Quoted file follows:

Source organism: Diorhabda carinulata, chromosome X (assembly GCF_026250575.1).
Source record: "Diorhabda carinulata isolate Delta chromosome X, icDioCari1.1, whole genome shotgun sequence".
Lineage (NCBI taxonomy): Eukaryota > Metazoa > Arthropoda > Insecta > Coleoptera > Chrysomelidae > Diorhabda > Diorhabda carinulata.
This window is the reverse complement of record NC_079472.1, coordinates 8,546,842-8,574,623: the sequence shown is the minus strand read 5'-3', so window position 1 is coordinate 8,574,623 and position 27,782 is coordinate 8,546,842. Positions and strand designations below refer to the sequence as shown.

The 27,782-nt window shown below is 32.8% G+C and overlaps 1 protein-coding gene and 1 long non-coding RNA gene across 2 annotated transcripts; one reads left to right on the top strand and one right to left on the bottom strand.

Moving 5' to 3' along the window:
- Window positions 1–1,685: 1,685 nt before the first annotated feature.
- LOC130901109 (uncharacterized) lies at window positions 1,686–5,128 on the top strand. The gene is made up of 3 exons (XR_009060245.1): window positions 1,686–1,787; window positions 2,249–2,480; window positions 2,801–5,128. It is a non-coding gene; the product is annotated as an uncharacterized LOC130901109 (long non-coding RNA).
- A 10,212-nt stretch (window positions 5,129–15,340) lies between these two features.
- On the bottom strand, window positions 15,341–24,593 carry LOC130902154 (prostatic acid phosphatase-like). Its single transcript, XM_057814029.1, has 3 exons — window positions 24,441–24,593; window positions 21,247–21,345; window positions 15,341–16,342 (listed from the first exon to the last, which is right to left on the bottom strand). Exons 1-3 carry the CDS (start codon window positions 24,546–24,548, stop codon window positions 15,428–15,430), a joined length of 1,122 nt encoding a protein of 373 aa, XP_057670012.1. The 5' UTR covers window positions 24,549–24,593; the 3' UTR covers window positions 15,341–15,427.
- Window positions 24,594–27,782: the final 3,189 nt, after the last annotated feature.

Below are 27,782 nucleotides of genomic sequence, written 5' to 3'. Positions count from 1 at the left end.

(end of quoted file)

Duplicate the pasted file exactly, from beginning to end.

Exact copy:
Source organism: Diorhabda carinulata, chromosome X (assembly GCF_026250575.1).
Source record: "Diorhabda carinulata isolate Delta chromosome X, icDioCari1.1, whole genome shotgun sequence".
Lineage (NCBI taxonomy): Eukaryota > Metazoa > Arthropoda > Insecta > Coleoptera > Chrysomelidae > Diorhabda > Diorhabda carinulata.
This window is the reverse complement of record NC_079472.1, coordinates 8,546,842-8,574,623: the sequence shown is the minus strand read 5'-3', so window position 1 is coordinate 8,574,623 and position 27,782 is coordinate 8,546,842. Positions and strand designations below refer to the sequence as shown.

The 27,782-nt window shown below is 32.8% G+C and overlaps 1 protein-coding gene and 1 long non-coding RNA gene across 2 annotated transcripts; one reads left to right on the top strand and one right to left on the bottom strand.

Moving 5' to 3' along the window:
- Window positions 1–1,685: 1,685 nt before the first annotated feature.
- LOC130901109 (uncharacterized) lies at window positions 1,686–5,128 on the top strand. The gene is made up of 3 exons (XR_009060245.1): window positions 1,686–1,787; window positions 2,249–2,480; window positions 2,801–5,128. It is a non-coding gene; the product is annotated as an uncharacterized LOC130901109 (long non-coding RNA).
- A 10,212-nt stretch (window positions 5,129–15,340) lies between these two features.
- On the bottom strand, window positions 15,341–24,593 carry LOC130902154 (prostatic acid phosphatase-like). Its single transcript, XM_057814029.1, has 3 exons — window positions 24,441–24,593; window positions 21,247–21,345; window positions 15,341–16,342 (listed from the first exon to the last, which is right to left on the bottom strand). Exons 1-3 carry the CDS (start codon window positions 24,546–24,548, stop codon window positions 15,428–15,430), a joined length of 1,122 nt encoding a protein of 373 aa, XP_057670012.1. The 5' UTR covers window positions 24,549–24,593; the 3' UTR covers window positions 15,341–15,427.
- Window positions 24,594–27,782: the final 3,189 nt, after the last annotated feature.

Below are 27,782 nucleotides of genomic sequence, written 5' to 3'. Positions count from 1 at the left end.